London

D.J. Simpson

Entwistle Gallery

The main gallery at Entwistle is your typical art space—boxy and white, with a stonelike tile floor and a big window onto the street. A false wall runs across part of this window, but enough of it remains clear to allow the space to be flooded with natural light. With its uncomplicated openness and even illumination, the gallery tries hard to be a blank receptacle. D.J. Simpson’s exhibition of three works messes all of this up considerably, breaking the symmetry of the room and diverting the viewer’s path through the space. It also contrives to shift the light source, using the polished aluminum surface of Schnörkel painting (all works 2000) to reflect the light falling on it from the doorway back into the space. All three works are large, the smallest being approximately nine by twenty feet, and they stand directly on the floor, kept almost upright by a combination of backing struts and the walls themselves. Nothing sits square in the space. Instead, the works reconfigure it, running in front of the window, blocking off a corner, and pulling the line of the gallery’s edge out into the room. The works are multipaneled and use various types of board, each of which is also laminated differently. Rojo Pesando, red Formica on chipboard, has several swirling lines, but is also crossed with a number of long, straight marks that are broad and that cut deeply into the chipboard behind the surface. All of this working is quite open and emphasizes the flatness of the laminate. By contrast, the dense collection of irregular diagonal lines that seem to reach back into the white ColorCore of Blue Milk imply figural recession. These lines are set against other areas that have been dug out of the plywood right through to the backing sheet of blue ColorCore and even, in places, penetrate it to reveal the blackness of the unlit, inaccessible space behind.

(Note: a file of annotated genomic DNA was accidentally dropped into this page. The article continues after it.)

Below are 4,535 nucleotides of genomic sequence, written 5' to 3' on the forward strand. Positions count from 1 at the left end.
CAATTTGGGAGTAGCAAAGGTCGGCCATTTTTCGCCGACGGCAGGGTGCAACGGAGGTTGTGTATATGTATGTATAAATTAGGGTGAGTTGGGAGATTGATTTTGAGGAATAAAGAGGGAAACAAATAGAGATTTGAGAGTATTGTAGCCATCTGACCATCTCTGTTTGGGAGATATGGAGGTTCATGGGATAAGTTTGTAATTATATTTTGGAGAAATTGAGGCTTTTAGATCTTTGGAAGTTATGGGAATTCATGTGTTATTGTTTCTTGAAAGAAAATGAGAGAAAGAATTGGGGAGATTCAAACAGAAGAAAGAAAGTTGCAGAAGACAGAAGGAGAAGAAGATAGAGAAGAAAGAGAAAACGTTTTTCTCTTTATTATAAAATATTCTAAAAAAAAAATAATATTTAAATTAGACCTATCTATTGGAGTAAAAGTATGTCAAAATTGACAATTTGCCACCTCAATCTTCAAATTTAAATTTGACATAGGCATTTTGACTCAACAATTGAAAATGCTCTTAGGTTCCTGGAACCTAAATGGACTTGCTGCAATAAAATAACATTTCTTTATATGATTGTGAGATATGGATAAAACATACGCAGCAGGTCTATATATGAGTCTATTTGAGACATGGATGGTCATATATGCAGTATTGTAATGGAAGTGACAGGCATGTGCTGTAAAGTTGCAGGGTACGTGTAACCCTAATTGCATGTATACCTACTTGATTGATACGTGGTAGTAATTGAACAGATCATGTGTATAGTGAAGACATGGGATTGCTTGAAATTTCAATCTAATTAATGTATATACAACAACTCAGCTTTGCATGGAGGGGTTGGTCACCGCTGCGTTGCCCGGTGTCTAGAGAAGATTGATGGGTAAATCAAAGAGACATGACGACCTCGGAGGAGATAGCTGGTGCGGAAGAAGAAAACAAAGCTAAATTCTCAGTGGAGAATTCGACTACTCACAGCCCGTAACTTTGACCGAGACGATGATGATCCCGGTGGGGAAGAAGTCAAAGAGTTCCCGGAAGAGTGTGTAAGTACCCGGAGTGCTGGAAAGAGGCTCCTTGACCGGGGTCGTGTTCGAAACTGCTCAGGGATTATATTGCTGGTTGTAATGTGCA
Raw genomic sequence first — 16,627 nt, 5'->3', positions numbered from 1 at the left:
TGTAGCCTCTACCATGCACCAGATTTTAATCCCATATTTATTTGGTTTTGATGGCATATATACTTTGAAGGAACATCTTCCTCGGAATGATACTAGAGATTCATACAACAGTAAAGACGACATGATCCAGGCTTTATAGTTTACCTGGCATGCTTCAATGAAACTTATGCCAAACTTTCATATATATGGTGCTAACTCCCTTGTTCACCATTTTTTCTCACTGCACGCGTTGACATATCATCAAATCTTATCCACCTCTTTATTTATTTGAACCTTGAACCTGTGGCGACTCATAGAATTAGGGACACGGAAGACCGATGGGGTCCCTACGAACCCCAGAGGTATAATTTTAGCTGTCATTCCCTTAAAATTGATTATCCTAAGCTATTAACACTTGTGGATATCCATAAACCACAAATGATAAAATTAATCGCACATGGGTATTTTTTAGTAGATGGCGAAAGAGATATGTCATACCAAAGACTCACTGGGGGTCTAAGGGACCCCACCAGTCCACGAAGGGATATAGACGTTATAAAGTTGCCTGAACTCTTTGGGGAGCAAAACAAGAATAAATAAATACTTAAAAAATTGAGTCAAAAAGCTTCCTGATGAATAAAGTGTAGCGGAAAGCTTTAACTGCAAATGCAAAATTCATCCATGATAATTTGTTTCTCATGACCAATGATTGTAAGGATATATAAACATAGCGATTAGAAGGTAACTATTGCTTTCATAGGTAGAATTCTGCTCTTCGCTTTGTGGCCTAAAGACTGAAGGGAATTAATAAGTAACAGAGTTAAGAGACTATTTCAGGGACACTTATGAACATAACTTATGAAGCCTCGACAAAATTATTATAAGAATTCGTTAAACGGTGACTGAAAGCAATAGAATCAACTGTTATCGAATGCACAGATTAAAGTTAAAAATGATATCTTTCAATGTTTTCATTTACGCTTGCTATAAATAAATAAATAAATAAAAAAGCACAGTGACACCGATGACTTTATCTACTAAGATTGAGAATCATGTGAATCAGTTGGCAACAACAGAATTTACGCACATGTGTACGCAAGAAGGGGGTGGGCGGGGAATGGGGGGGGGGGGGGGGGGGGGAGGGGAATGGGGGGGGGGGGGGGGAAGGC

Strictly speaking these are not paintings, since there is no paint involved in their making. Yet as monochrome surfaces carrying a variety of marks, they engage with the continuing dialogue between illusion and object, representation and physical presence that is carried on in painting’s name. Simpson works with an electric router, using a range of bits and carefully controlling the amount of pressure applied to produce marks of varying width and depth. Depending on the type of board being worked—a homogeneous MDF, a layered birch ply, or a consistently varied chipboard—these gougings can lead to radically different outcomes: slight changes in tone; dark patches where the density of resin has snagged the bit, causing the heat to burn the wood; or highly figured patterns within an otherwise sharp-edged rut. In some cases, as with certain areas of the aluminum surface of Schnörkel painting, there is little more than a scuffing that renders the mirrored smoothness opaque. The added joke is that, while the puncturing of Blue Milk discloses only nothing or nothingness, the delicate feathering of Schnörkel painting conversely hides nothing, since we are able to walk around and look at it from the back as well. Simpson’s works are deliciously ambivalent. Their scale, weight, and monochrome density, coupled with the finely controlled exactness of the lines that figure their surfaces, evoke a quiet stillness. But what is visible in their surfaces is the effort involved, the marks of a physical attack on the integrity of the laminated panels that must have involved a great deal of noise and smell. Simpson’s skill lies not least in keeping these two aspects in balance, never allowing either one to dominate.

Michael Archer